I really do think the educational climate makes a difference. While it may not be as "blue" as Douglas County, Manhattan is more politically moderate and accepting of lifestyle choices than much of Kansas. The College Hill part of Wichita has more "cultural creatives" than the rest of the city. Even Hays is notably more liberal than, say, Liberal or Great Bend.

bankboy119 9 years ago

"It looks like to me that liberals tend to be better informed, and make smarter decisions."

That was the funniest joke I have heard in a long time.

Jamesaust 9 years ago

Lawrence certainly is liberal but the degree as measured by the state 'gay marriage' vote surprised me. EACH precinct in the city - no matter how 'Republican' in appearance - voted against the measure, not just the city overall.

Using the same election total as a proxy for liberalism in Kansas, it seems to me that liberalism may just as well be the consequence of economic vitality. Even though losing in all other counties, the 'liberal' anti-bigotry vote did quite well in Riley, Saline, Johnson, Lyon, Geary, and Shawnee counties - all dynamic economies (by Kansas standards). In contrast, the race for most bigoted county might have as well been one for most economically backward. Technically, Wichita County near the Colorado border won that race, but the also rans are a 'who's who' of dusty left-behind-ness. (One wonders what the vote totals would have been if they'd included votes from those born in Kansas but moved out-of-state.)

John Burch's observation is apt: Its not Douglas Co. that is out of step with politics, its Kansas out of step with the nation. Since 1920, arguably the high-point of progressive politics in Kansas, the state has lost 40% of its national influence (in Congress and the electoral vote for President). What will be left of Kansas after a similar decline in the 21st century? Who'll listen to Kansas when its last child has moved on to more liberal (a/k/a, economically healthy) regions? When Wichita County (with no more people today than a hundred years ago) falls to less than a thousand residents will it still lead the way to backwardness?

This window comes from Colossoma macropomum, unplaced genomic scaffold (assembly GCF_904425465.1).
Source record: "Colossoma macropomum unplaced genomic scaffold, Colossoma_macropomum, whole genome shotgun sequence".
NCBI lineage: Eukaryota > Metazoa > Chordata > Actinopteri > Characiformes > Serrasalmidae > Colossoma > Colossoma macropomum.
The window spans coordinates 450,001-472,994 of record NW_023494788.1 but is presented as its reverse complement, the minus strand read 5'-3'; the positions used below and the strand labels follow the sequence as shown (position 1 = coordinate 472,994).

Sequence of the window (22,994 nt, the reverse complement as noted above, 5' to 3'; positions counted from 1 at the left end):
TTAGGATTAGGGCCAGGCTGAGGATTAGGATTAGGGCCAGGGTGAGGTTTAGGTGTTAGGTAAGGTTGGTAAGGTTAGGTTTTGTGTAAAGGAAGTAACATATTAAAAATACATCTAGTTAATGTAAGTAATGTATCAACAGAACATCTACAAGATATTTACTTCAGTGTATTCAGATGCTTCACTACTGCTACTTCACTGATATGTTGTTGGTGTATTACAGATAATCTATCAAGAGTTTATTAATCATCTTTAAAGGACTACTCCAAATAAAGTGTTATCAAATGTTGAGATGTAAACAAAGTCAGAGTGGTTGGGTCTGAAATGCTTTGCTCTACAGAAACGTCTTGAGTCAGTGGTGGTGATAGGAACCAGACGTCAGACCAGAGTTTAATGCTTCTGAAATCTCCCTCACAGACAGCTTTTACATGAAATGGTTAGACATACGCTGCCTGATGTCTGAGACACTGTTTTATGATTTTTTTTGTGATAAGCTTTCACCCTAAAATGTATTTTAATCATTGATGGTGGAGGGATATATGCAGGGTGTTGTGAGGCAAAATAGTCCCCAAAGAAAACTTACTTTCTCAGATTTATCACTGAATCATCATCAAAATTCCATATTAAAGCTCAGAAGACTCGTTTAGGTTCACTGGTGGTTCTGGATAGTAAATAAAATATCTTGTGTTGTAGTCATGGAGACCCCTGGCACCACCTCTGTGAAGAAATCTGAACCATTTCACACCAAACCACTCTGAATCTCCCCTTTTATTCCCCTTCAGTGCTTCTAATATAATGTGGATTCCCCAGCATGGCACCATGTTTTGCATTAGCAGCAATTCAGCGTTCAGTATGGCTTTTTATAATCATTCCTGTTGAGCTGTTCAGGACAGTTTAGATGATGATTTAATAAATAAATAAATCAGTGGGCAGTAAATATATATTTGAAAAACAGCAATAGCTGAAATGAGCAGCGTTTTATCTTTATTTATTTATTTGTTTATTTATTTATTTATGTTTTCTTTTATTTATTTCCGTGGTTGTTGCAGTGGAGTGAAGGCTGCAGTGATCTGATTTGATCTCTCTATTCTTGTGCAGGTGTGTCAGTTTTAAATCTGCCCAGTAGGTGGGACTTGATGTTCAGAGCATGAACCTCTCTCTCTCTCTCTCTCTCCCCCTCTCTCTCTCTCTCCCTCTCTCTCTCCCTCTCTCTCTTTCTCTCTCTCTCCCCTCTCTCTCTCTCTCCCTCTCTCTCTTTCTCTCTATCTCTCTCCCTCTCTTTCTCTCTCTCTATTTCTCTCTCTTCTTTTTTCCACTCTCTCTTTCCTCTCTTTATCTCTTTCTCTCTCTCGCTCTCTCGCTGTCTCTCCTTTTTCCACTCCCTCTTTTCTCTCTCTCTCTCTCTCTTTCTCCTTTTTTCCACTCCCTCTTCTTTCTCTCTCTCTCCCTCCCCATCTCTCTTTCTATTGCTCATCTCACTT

kung_pao_chicken 9 years ago

Wendt, how does, "Huh, huh, You said "Books", huh , huh, huh, huh. Hey, Bevis, pass me the remote, buttmunch!!" advance the argument?

I'm sure you will want to refer me back to your previous post. However, I would suggest that the phrase, "Idiocies like Intelligent Design / Creationism" does more to suppress potential discussion than to advance it.

Baille 9 years ago

An anecdote does not an argument make.

laughingatallofu 9 years ago

<<< Posted by Arminius (anonymous) on December 12, 2005 at 1:07 p.m. (Suggest removal)

"Just as I thought....the more educated you are, the better decisions you make. Now, how do we educate the remaining 104 counties?"

That's not always the case. For example, just last week a Harvard Ph.D. got out of his car on a rural road after a pickup truck was tailgating him. I think the average high school graduate would have continued driving into town.

Character assassination apprars to have no limits, does it?

laughingatallofu 9 years ago

Arminius,

So, what's your point? Are you calling the "average high school graduate" "not smart"?

laughingatallofu 9 years ago

I am sooo embarrassed! How could I have fallen for this ruse? I am soo naive (oops... sooO). From now on, I will agree with everything that Arminius says.

And I believe that ID is "science", too.

laughingatallofu 9 years ago

I have elevated my sarcasm to a new level. Time to retire for the night.

Interesting discussion. I'm sure that it won't die soon.

And I believe that ID is "science", too. <<<

Or did I mean... religion---no---science--religion---no---philosophy---no, politics----MYTHOLOGY?---I am so CONFUSED!

dex 9 years ago

does this mean liberals are responsible for good decisions that eventually lead to good things such as a smoking ban that exchanges property rights for ... nothing, roundabout mania and a backflowing sewer?